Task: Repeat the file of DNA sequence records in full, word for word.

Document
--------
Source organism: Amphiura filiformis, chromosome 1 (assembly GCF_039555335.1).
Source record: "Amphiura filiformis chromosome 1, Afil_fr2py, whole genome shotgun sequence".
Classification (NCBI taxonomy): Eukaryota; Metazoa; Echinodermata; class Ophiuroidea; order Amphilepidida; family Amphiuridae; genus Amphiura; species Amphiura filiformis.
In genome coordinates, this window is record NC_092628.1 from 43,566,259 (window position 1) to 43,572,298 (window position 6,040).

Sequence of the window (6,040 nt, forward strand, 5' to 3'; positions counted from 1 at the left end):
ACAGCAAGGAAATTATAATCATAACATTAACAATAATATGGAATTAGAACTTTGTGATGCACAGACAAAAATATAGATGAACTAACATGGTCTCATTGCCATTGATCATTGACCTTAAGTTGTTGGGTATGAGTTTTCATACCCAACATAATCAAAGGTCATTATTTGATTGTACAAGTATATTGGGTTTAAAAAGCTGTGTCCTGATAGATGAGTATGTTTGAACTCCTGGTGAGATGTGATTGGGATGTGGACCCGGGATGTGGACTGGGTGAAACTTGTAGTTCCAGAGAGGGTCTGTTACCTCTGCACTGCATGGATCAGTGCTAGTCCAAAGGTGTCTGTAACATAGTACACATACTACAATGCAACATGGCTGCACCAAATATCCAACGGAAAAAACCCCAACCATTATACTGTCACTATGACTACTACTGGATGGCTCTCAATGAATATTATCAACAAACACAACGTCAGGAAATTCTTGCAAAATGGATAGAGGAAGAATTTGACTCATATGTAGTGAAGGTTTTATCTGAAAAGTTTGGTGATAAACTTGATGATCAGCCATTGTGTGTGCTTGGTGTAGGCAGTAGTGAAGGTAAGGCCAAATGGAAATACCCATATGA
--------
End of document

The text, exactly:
Source organism: Amphiura filiformis, chromosome 1 (assembly GCF_039555335.1).
Source record: "Amphiura filiformis chromosome 1, Afil_fr2py, whole genome shotgun sequence".
Classification (NCBI taxonomy): Eukaryota; Metazoa; Echinodermata; class Ophiuroidea; order Amphilepidida; family Amphiuridae; genus Amphiura; species Amphiura filiformis.
In genome coordinates, this window is record NC_092628.1 from 43,566,259 (window position 1) to 43,572,298 (window position 6,040).

Sequence of the window (6,040 nt, forward strand, 5' to 3'; positions counted from 1 at the left end):
ACAGCAAGGAAATTATAATCATAACATTAACAATAATATGGAATTAGAACTTTGTGATGCACAGACAAAAATATAGATGAACTAACATGGTCTCATTGCCATTGATCATTGACCTTAAGTTGTTGGGTATGAGTTTTCATACCCAACATAATCAAAGGTCATTATTTGATTGTACAAGTATATTGGGTTTAAAAAGCTGTGTCCTGATAGATGAGTATGTTTGAACTCCTGGTGAGATGTGATTGGGATGTGGACCCGGGATGTGGACTGGGTGAAACTTGTAGTTCCAGAGAGGGTCTGTTACCTCTGCACTGCATGGATCAGTGCTAGTCCAAAGGTGTCTGTAACATAGTACACATACTACAATGCAACATGGCTGCACCAAATATCCAACGGAAAAAACCCCAACCATTATACTGTCACTATGACTACTACTGGATGGCTCTCAATGAATATTATCAACAAACACAACGTCAGGAAATTCTTGCAAAATGGATAGAGGAAGAATTTGACTCATATGTAGTGAAGGTTTTATCTGAAAAGTTTGGTGATAAACTTGATGATCAGCCATTGTGTGTGCTTGGTGTAGGCAGTAGTGAAGGTAAGGCCAAATGGAAATACCCATATGA